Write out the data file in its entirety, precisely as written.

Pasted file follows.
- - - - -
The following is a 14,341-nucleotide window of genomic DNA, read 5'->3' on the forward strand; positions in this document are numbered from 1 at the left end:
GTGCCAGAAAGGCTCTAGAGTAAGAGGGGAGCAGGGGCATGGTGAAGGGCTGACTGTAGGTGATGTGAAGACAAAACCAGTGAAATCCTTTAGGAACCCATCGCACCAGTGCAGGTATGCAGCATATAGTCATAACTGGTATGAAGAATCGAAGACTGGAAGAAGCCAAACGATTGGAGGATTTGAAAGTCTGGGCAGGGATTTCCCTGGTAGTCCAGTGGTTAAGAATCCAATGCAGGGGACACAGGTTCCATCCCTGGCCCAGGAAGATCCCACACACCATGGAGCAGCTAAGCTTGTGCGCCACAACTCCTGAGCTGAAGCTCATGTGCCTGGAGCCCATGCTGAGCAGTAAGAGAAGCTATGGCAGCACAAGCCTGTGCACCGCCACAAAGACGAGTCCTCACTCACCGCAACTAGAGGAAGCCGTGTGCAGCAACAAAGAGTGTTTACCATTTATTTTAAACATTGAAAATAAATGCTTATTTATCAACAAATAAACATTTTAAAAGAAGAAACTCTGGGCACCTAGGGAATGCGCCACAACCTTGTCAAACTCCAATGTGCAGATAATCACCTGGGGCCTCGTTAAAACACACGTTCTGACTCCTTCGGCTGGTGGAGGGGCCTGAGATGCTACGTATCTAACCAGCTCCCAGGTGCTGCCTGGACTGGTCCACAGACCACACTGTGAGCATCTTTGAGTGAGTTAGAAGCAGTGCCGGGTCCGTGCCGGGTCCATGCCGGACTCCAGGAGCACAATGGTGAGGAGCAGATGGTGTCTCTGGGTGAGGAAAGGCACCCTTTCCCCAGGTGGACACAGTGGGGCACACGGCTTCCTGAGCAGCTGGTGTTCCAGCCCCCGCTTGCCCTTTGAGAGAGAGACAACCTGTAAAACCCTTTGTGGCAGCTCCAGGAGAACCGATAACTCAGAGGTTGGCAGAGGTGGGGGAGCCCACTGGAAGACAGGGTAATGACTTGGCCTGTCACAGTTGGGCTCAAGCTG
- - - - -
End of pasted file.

The following is a 14,341-nucleotide window of genomic DNA, read 5'->3' on the forward strand; positions in this document are numbered from 1 at the left end:
GTGCCAGAAAGGCTCTAGAGTAAGAGGGGAGCAGGGGCATGGTGAAGGGCTGACTGTAGGTGATGTGAAGACAAAACCAGTGAAATCCTTTAGGAACCCATCGCACCAGTGCAGGTATGCAGCATATAGTCATAACTGGTATGAAGAATCGAAGACTGGAAGAAGCCAAACGATTGGAGGATTTGAAAGTCTGGGCAGGGATTTCCCTGGTAGTCCAGTGGTTAAGAATCCAATGCAGGGGACACAGGTTCCATCCCTGGCCCAGGAAGATCCCACACACCATGGAGCAGCTAAGCTTGTGCGCCACAACTCCTGAGCTGAAGCTCATGTGCCTGGAGCCCATGCTGAGCAGTAAGAGAAGCTATGGCAGCACAAGCCTGTGCACCGCCACAAAGACGAGTCCTCACTCACCGCAACTAGAGGAAGCCGTGTGCAGCAACAAAGAGTGTTTACCATTTATTTTAAACATTGAAAATAAATGCTTATTTATCAACAAATAAACATTTTAAAAGAAGAAACTCTGGGCACCTAGGGAATGCGCCACAACCTTGTCAAACTCCAATGTGCAGATAATCACCTGGGGCCTCGTTAAAACACACGTTCTGACTCCTTCGGCTGGTGGAGGGGCCTGAGATGCTACGTATCTAACCAGCTCCCAGGTGCTGCCTGGACTGGTCCACAGACCACACTGTGAGCATCTTTGAGTGAGTTAGAAGCAGTGCCGGGTCCGTGCCGGGTCCATGCCGGACTCCAGGAGCACAATGGTGAGGAGCAGATGGTGTCTCTGGGTGAGGAAAGGCACCCTTTCCCCAGGTGGACACAGTGGGGCACACGGCTTCCTGAGCAGCTGGTGTTCCAGCCCCCGCTTGCCCTTTGAGAGAGAGACAACCTGTAAAACCCTTTGTGGCAGCTCCAGGAGAACCGATAACTCAGAGGTTGGCAGAGGTGGGGGAGCCCACTGGAAGACAGGGTAATGACTTGGCCTGTCACAGTTGGGCTCAAGCTG